• 13. THE PEACE PROCESS AND THE POUTICS OF CONFLICT RESOLUTION 17CONCLUSIONDefiningIslamas thenew enemyafterthecollapse ofcommunismconsti-tutes a strategicdecision foreshadowingthe American-Israeliproject ofredrawingthepoliticalmap oftheArabworld.The expectationamongmanyMuslimsthatthisprojectwilltargetnotonlymarginalizedIslamistgroupsorMuslimregimesbut,morebroadly,mainstreamIslamhas slowlyintroduceda subtlemessianicstreakintotheirconflictperceptionsand contributedtoraisingforebodingsofupcomingapocalypticevents.As theseinterest-identityadverselinkagesbecome increasinglytranspar-ent,and as contiguousArabcountries,especiallyEgypt,graduallyrecognizeonce morethatIsraelis nota threatonlytothePalestinians,theconflictwillcontinueto changein proportionto theintensityofthosefeelings.ThatIs-lamis beingpoliticizedis not,therefore,simplya matterofa religiousdoc-trinethatdoes notallow fortheseparationofreligionand politics,butmorefundamentallya matterofjusticeand strategicconsiderationsas well. In itscalltoarms,Islamisnotaboutviolenceand extremism;rather,itis aboutthelegitimateand unequivocalrighttoself-defense.Threatstosecurity,identity,and religiousvalues cannotbe containedbysuppressionor bymeresettle-mentarrangements.By the same token,the "peace" being offeredis notaboutnegotiationsand cooperationbutaboutthedestructionofvalues.The"peace process"is sayingthatmotivesattheverycore ofhumanneeds willhave to be neutralized.Westernconflictresolutionmechanismsdo not seem well-equipped tocope withtheseunique characteristicsofpresentand futureArab-Israelian-tagonisms.Availabletheoreticalconstructshave externalizedreligiousbe-liefs as determiningcomponents,reducingthem to culturallyalterablevariables.Religiousconvictions,however,and especiallyMuslimviews oftheJewish/Zionistadversary,remainfixedconflictparameters.Conflictthe-orysreactionhas been to rejectsuch factorsas a sourceofcognitivedisso-nanceand todismissreligionas a matterofunwelcomecomplexitythatfallslargelyoutsideitsken.Meanwhile,theseconflicttheorieshave failedto ad-dresscrucialquestionsas to whether"theweak have the rightto make adifferentsetofrulesforthemselves."48Moreimportantly,theyhave failedtocope withtheIsraeli-Palestinianshowdown as one facetof a multidimen-sionalconflictinwhichreligionis a parameter,nota variable.The fearthattheArab/Muslimworldwillgo Islamist"reflectsthefearthatWesternsettle-mentmechanismsdo not and cannotmeetthebasic humanneeds of theregionspeople.NOTES1. JohnBurton,Con,flict:Resolutionand Prevention (London: MacmillanPress Limited,1990), p. 3.2. "PresidentHosni Mubarak:The In-evitabilityof Peace (21 January1989)," inWalterLaqueur and BarryRubin,eds.,The Israeli-ArabReader, 5thed. (NewYork: Penguin Books, 1995), pp. 546-47.3. Edward N. Luttwak,Strategy(Cam-bridge:Belknap Press of HarvardUniver-sityPress, 1987), p. 241.
  • 14. 18 JOURNAL OF PALESTINE STUDIES4. Howard Raiffa,TheArtand ScienceofNegotiation (Cambridge: HarvardUni-versityPress, 1982), p. 215.5. Raimo Vayrynen,ed., New Direc-tions in ConflictTheory(London: SagePublications,1991), pp. 4-5.6. Norman G. Finkelstein,Image andRealityof theIsraeli-Palestinian Conflict(New York: Verso, 1995), p. 237.7. Michael Field,Inside theArabWorld(Cambridge,MA: HarvardUniver-sityPress, 1994), p. 384.8. YehoshafatHarkabi,Arab Strategiesand Israels Response (New York: TheFree Press,1977), p. 103.9. Interview,Newsweek, 23 June 1997,p. 39.10. MelvinJ.Lerner,"The JusticeMo-tivein Human Relations,"in MelvinJ.Ler-ner and SallyC. Lerner,eds., TheJusticeMotive in Social Behavior: Adapting toTimes ofScarcityand Change (NewYork: Plenum Press, 1981), pp. 12-13.11. David A. Welch,Justiceand theGenesis of War (Cambridge,England:CambridgeUniversityPress, 1993), p. 20.12. JohnW. Burton,Global Conflict(London: WheatsheafBooks Ltd.,1984), p.13.13. Michael Handel, Weak States intheInternational System(London: FrankCass, 1981), p. 93.14. Ibid.15. Welch,Justiceand the Genesis ofWar, pp. 20-21.16. Ibid.,p. 20.17. Harkabi,Arab Strategies,p. 88.18. In Reportofa Study Group Con-vened by theAmerican Academy ofArtsand Sciences, itwas proposed that"re-gional waterplans would be an importantcomponent of the bilateraland multilat-eral accords. The opportunityto increaseaccess to waterwould serve as one of theinducementsforIsrael to negotiatesecur-ityaccords withitsneighbors.Projectstobe given highprioritywould include theUnityDam on theYarmouk Riverinvolv-ingJordan,Syriaand Israel,pipelines forwaterfromthe LitaniRiverin Lebanonand fromTurkeyor Egypt,and a jointJordan-Israeldesalinizationplantin Eilat/Aqaba." The reportis in Ann M. Lesch,Transitionto Palestinian Self-Govern-ment (Bloomington:Indiana UniversityPress, 1992), p. 158. Note the pafternofconcessions requiredof the Arabs in or-der forIsrael to accept negotiatingsecur-ityaccords withthem,Israelisecuritybeing paramount.Even beforethe adventof Netanyahu,"securityforpeace" ratherthan"land forpeace" was essentiallywhat was being demanded.19. Howard Goller, WashingtonPost,12 August1997.20. SamarAssad, Los Angeles Times,12 August1997.21. BarrySchweid, WashingtonPost,10 September1997.22. HenryKissinger,Diplomacy (NewYork: Simon and Schuster,1994), pp. 467and 488.23. See furtherGlenn E. Robinson,"The GrowingAuthoritarianismof theArafatRegime,"Survival 39, no. 2 (Sum-mer 1997), 54.24. Ibid., 45.25. ChesterL. Karrass,The NegotiatingGame (New York: Thomas Y. Crowell,1970), pp. 17-19.26. OtomarJ.Bartos,"SimpleModelof Negotiation"in I. WilliamZartman,ed.,The Negotiation Process (London: SagePublications,1978), p. 22.27. Kayhan al-Arabi, 17 March 1998,p. 11.28. I. WilliamZartman,"Negotiationasa JointDecision-MakingProcess," inZartman,ed., The Negotiation Process,pp.76-77.29. Accordingto Benjamin Netanyahu,YitzhakRabin,the assassinated Laborpartyleader and formerprimeminister,"was vely clear thattherewere no limita-tionswhatsoeveron Israeli constructioninJerusalem.Rabin was the one who au-thorizedthe buildingof Har Homa (JabalGhoneim settlement),"Interview,News-week, 23 June 1997, p. 39.30. Commentingon the result,andperhaps justifyingNetanyahuspositionand his own call forredesigningthe Osloagreements,Kissingerstatedthatanyanalogy to the earlystages of the peaceprocess was illusory.As he put it "intheearliernegotiation,step-by-stepprogressrelieved tensionsand builtconfidence.On theWest Bank, the opposite was thecase. Both sides had jumped intothepeace process withouthaving clarifiedworkable objectives and expected towrestthatclarityfromthe process itself.Instead,ithas compounded theirperplex-ities.This was no accident.Clearly,Arafatwas led to believe by Israeli,Americanand European interlocutorsthatthe final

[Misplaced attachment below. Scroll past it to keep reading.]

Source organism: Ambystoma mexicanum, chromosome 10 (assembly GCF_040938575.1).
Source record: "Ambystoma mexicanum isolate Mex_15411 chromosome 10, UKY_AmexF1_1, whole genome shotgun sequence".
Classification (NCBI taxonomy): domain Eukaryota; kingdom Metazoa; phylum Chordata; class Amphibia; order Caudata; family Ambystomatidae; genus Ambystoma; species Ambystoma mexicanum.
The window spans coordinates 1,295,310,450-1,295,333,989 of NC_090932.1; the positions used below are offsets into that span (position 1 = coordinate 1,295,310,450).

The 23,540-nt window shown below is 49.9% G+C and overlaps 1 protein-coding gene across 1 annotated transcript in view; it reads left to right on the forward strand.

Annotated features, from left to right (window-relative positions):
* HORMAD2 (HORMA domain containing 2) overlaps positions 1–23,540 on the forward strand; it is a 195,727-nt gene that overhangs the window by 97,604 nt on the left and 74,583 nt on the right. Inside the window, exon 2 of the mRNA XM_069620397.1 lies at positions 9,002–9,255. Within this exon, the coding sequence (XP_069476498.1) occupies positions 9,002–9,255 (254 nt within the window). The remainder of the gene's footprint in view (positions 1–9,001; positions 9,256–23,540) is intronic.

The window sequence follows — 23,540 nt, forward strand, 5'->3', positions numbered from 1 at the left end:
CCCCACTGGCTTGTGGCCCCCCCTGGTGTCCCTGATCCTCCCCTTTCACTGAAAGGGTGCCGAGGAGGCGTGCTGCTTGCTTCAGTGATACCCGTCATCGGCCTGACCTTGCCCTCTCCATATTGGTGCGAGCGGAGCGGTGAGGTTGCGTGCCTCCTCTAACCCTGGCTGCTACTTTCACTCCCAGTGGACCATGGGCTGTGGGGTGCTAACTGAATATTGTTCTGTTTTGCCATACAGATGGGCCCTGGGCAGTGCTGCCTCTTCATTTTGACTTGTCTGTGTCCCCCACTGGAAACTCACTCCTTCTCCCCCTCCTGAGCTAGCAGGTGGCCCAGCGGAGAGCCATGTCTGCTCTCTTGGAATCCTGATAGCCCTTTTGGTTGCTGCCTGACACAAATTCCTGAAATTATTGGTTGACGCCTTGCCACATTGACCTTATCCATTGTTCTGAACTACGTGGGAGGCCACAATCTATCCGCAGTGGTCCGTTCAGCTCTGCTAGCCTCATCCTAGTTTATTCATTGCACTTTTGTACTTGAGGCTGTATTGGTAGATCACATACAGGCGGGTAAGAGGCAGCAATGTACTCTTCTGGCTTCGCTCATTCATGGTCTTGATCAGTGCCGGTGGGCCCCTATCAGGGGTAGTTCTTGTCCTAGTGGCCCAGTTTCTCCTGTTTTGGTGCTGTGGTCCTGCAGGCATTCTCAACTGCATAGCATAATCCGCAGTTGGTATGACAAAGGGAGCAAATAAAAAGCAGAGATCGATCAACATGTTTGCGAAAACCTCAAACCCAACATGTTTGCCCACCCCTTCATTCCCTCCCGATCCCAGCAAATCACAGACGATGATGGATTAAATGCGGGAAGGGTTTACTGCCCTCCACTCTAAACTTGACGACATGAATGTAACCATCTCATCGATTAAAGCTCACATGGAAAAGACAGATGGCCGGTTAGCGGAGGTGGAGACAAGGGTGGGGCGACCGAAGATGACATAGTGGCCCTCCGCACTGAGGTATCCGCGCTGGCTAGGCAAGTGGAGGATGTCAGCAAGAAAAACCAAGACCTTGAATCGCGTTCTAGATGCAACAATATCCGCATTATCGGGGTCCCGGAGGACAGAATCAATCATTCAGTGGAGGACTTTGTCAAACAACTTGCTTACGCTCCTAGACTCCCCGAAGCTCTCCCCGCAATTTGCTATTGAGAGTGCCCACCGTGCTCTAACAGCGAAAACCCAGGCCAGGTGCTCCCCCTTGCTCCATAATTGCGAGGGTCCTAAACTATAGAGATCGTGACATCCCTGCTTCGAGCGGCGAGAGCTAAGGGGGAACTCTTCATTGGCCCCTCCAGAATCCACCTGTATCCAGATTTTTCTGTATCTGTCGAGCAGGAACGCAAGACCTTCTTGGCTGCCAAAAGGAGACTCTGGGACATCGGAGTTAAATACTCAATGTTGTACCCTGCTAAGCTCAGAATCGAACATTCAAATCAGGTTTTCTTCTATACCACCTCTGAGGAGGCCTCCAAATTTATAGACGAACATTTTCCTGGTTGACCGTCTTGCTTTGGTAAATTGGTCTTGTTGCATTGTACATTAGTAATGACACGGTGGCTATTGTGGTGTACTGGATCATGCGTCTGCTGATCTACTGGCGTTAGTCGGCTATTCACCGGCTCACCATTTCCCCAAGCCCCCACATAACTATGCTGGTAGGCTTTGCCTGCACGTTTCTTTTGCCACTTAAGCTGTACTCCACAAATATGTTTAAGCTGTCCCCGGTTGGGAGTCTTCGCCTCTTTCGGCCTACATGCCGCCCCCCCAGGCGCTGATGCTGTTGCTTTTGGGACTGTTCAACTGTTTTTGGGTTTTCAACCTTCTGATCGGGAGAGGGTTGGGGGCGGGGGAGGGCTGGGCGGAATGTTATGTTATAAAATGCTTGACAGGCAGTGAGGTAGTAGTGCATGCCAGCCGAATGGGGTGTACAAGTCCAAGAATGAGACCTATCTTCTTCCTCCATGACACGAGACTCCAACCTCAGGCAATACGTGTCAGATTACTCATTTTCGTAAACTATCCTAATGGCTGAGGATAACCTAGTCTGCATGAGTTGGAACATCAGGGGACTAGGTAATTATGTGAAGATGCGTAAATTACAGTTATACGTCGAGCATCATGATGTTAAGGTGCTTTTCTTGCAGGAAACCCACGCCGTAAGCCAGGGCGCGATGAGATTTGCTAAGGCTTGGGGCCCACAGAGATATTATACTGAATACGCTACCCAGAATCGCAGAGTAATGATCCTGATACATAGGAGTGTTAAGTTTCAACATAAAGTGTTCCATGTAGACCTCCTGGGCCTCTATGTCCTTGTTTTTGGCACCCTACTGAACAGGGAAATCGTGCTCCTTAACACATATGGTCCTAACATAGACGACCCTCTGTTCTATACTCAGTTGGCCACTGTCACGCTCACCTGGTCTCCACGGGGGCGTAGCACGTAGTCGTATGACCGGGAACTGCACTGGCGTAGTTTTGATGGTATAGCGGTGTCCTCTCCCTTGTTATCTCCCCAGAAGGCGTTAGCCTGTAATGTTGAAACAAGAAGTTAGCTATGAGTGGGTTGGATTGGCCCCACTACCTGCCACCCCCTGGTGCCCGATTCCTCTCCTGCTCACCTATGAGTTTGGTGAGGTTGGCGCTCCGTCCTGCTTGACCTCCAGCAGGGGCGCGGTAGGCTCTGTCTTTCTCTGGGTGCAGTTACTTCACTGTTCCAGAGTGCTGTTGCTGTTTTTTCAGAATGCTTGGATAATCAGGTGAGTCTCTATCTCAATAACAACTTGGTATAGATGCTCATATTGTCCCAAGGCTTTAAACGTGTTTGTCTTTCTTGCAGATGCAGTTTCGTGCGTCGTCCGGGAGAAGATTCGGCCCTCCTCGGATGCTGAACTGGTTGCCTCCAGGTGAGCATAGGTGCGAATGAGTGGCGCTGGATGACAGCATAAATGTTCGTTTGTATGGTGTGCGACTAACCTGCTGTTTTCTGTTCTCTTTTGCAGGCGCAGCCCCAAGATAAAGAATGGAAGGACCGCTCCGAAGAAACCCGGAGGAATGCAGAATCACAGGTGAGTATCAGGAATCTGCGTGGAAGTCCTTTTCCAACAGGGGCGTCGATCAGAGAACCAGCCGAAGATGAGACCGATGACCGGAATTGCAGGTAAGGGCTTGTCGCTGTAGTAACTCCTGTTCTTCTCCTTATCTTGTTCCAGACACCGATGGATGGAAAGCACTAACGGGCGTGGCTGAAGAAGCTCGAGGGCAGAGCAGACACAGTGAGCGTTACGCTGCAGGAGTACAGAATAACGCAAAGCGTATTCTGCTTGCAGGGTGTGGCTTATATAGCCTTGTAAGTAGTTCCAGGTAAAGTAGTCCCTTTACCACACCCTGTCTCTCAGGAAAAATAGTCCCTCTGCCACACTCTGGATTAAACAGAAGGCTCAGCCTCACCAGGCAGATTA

• 15. THE PEACE PROCESS AND THE POLITICS OF CONFLICT RESOLUTION 19destinationwas at least the 67 bordersand recognitionof a Palestinianstate-hood. But thatignoredthevast differencein the negotiationsbetween Israel and thePLO compared withthose between Israeland the neighboringArab states." HentyKissinger,"The Oslo Piecemeal Process,"WashingtonPost, 24 August1997.31. As quoted by Noam Chomsky,"EasternExposure: MisrepresentingthePeace Process," Village Voice, 6 February1996,p. 6.32. Carl Schmitt,The Concept of thePolitical, trans. George Schwab (NewBrunswick:RutgersUniversityPress,1976),p. 49.33. Boutros Boutros-Ghali,Tariq Misrila al-Quds [Egyptsroad to Jerusalem],(Cairo: Al-AhramCenterforTranslationand Publication,1997), p. 137. Authorstranslation.34. RaymondCohen, NegotiatingAcrossCultures(Washington,D.C.: UnitedStatesInstituteof Peace Press, 1995), pp.55-56. On the Egyptian-U.S.relationship,Cohen writes(p. 56) thatrarely"can a pa-tron-clientrelationshiphave achievedsuch pronounced expression."35. Luc Reychler,"The Artof ConflictPrevention:Theoryand Practice,"in Wer-ner Bauwens and Luc Reychler,ed., TheArtofConfflictPrevention (London:Brasseys,1994), pp. 5-7. See also RogerFisherand WilliamUry,Gettingto Yes(New York: Penguin Books, 1983), as arepresentativeof the HarvardNegotia-tionsProject.36. InterviewwithHusni Mubarak.Al-Hawadeth, 21-27 February1997, p. 21.37. Luttwak,Strategy,p. 194.38. Samuel P. Huntington,"The Ero-sion ofAmericanNational Interests,"For-eign Affairs5,no. 75 (Sept.-Oct. 1997), p.1.39. Burton,Global Conflict,pp.137-38.40. Mohammed Abu-Nimer,"ConflictResolutionin an Islamic Context,"Peaceand Change 21, no. 1 (January1996), pp.33-34.41. Burton,Conflict.Resolution andPrevention,p. 88.42. Schmitt,The Concept of thePolit-ical, p. 79.43. Field,Inside theArab World,p.385. Emphasis added.44. Commentingon several polls intheArabworld relatedto thismatter,Ed-ward Said observed: "In evetyinstancepublic opinion has in factexpressed noenthusiasmfornormalizationwithIsrael.On mass level thissuggeststhatthe senseof defeatis not quite as widespread andprostrateas officialpolicy and the logicof capitulationistintellectualswould haveus believe." See his Peace and itsDiscon-tents(New York: VintageBooks, 1995), p.134.45. Burton,Conflict.Resolution andPrevention,p. 89.46. Schmitt,The Concept of thePolit-ical, p. 79.47. OlivierRoy, The Failure ofPolit-ical Islam, trans.Carol Volk (Cambridge:HarvardUniversityPress, 1994), p. 78.48. George Orwell,A CollectionofEs-says (New York: Harcourt,1981), p. 40.